French anti-doping chief seeks more effective drug testing


France's top anti-doping official thinks he can catch more drug cheats.

Pierre Bordry, the leader of the French anti-doping agency, said athletes using performance-enhancing drugs are able to pass tests because labs fail to look for synthetic substances when results come in under accepted limits.

He points to the case of Floyd Landis, the American cyclist who won the Tour de France last year but could be stripped of his title after testing positive for elevated testosterone to epitestosterone levels after the 17th stage of last year's race.

"Is it good to have limits in place for (steroids), for testosterone?" Bordry asked. "The Landis story shows this well. If he is under the limit, we don't look for the origin of the testosterone. Whether it is a synthetic testosterone or not.

"It is very important that the (the U.S. Anti-Doping Agency) had the go-ahead to see if there is synthetic testosterone," Bordry said in an interview with The Associated Press.

The French newspaper L'Equipe reported last month that follow-up tests on Landis' "B" samples from the 2006 Tour found traces of synthetic testosterone. The backup samples were tested at USADA's request.

During the Tour, the seven primary "A" samples were cleared because the testosterone-to-epitestosterone ratio fell below the International Cycling Union's accepted limit of 4:1. Landis' one sample that tested positive, after the 17th stage, showed an 11:1 ratio.

"It puts forward that certain well-advised sportsmen have a product that puts them under the limit ... which is still a synthetic product, but one which we will not look for because it falls under the threshold," Bordry said. "There is a negative reading. But, after all, is there (synthetic) testosterone?"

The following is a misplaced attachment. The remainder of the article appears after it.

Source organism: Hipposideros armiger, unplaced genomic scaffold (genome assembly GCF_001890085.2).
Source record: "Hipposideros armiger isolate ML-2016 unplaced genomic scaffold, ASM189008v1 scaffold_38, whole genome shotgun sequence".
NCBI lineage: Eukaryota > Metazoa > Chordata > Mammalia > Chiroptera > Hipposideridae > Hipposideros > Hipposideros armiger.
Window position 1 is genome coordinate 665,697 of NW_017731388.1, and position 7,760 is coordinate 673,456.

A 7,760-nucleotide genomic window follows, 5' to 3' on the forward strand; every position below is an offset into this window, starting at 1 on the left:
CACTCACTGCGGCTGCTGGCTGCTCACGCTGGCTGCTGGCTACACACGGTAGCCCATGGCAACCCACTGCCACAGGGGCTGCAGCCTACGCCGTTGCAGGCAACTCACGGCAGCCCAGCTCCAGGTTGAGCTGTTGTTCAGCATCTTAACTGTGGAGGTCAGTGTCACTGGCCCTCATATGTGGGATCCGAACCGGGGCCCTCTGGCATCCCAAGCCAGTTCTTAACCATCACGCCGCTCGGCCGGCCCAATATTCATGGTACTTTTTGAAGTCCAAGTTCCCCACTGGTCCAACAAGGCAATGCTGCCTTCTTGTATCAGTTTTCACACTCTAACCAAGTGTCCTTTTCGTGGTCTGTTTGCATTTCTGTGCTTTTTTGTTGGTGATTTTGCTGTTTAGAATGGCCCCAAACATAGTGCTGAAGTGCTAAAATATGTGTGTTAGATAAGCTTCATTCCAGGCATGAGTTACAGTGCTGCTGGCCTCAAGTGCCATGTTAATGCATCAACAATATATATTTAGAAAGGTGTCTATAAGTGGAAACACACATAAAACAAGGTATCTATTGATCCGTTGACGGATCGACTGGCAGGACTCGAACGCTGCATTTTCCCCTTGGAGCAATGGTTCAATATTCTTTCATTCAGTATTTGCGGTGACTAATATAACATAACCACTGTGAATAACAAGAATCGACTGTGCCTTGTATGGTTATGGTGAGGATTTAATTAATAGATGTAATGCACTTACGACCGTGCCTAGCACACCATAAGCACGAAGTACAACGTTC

Landis, who disputes his positive test, has an arbitration hearing before a USADA panel starting Monday in California. The 31-year-old cyclist, who repeatedly has denied doping, faces the loss of his title and a two-year ban if the panel upholds the positive test.

Bordry said random testing is another key to catching cheaters.

"If you say in advance that such and such ... the first, second and third will be tested ... and not the others, (then) you only need to arrange to finish fifth," Bordry said. "The important thing is random testing."

Bordry said testers often are pressed to find a substance that stays "only a certain number of hours in the urine."

"However, there are effects on certain other cells of the body well beyond the presence in the urine," he added. "We must really look for other receptors. We must refine the fight against doping."

Doping allegations continue to dominate cycling.

Ivan Basso, the 2005 Tour runner-up, just this week admitted involvement in the Spanish doping scandal, saying he intended to cheat in "a moment of weakness" but never did.

Last year, Basso's name turned up on a list of cyclists who allegedly had contact with doctor Eufemiano Fuentes, who is accused of running a blood-doping clinic in Madrid. The Spanish investigation, called Operation Puerto, implicated more than 50 cyclists and led to Basso, 1997 champion Jan Ullrich and seven other riders being excluded from the 2006 Tour de France.

Basso quit his Discovery Channel team last month after the Italian Olympic Committee reopened an investigation into his alleged or attempted use of a banned substance or method. And last month, German authorities matched Ullrich's DNA sample to blood bags seized in the Spanish doping scandal. Both the now-retired German and Basso deny using any banned substances.

Though Bordry supports a stronger fight against doping, he fears the shadow of the doping scandals could lead to a decrease in sponsorship and television coverage of cycling.

"There is a climate," Bordry said. "There are sponsors who ask themselves if they can still sponsor sportsmen who are doped or could have doped."

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